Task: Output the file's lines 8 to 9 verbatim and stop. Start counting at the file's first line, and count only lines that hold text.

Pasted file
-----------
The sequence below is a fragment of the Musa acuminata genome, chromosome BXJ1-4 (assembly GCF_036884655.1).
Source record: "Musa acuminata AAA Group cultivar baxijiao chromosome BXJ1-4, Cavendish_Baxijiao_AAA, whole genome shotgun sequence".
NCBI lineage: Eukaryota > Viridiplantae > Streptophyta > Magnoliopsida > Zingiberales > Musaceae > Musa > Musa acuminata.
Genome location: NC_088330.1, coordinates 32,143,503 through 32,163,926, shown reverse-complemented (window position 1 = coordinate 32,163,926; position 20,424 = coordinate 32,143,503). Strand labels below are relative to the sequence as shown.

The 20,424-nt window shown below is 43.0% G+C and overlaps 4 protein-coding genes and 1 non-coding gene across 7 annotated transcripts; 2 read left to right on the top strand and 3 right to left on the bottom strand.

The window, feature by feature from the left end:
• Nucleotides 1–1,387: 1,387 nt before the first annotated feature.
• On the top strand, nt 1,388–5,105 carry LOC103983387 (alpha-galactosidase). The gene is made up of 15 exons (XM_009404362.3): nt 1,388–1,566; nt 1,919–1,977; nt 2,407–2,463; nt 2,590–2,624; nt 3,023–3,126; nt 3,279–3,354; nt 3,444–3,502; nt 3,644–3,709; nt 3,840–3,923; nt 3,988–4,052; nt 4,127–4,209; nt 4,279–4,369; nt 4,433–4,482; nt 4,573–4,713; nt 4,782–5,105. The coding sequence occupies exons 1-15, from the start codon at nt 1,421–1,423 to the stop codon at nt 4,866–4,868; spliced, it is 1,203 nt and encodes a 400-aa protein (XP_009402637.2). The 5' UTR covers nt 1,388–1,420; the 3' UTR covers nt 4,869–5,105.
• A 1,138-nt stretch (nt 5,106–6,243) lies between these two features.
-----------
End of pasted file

• On the top strand, nt 1,388–5,105 carry LOC103983387 (alpha-galactosidase). The gene is made up of 15 exons (XM_009404362.3): nt 1,388–1,566; nt 1,919–1,977; nt 2,407–2,463; nt 2,590–2,624; nt 3,023–3,126; nt 3,279–3,354; nt 3,444–3,502; nt 3,644–3,709; nt 3,840–3,923; nt 3,988–4,052; nt 4,127–4,209; nt 4,279–4,369; nt 4,433–4,482; nt 4,573–4,713; nt 4,782–5,105. The coding sequence occupies exons 1-15, from the start codon at nt 1,421–1,423 to the stop codon at nt 4,866–4,868; spliced, it is 1,203 nt and encodes a 400-aa protein (XP_009402637.2). The 5' UTR covers nt 1,388–1,420; the 3' UTR covers nt 4,869–5,105.
• A 1,138-nt stretch (nt 5,106–6,243) lies between these two features.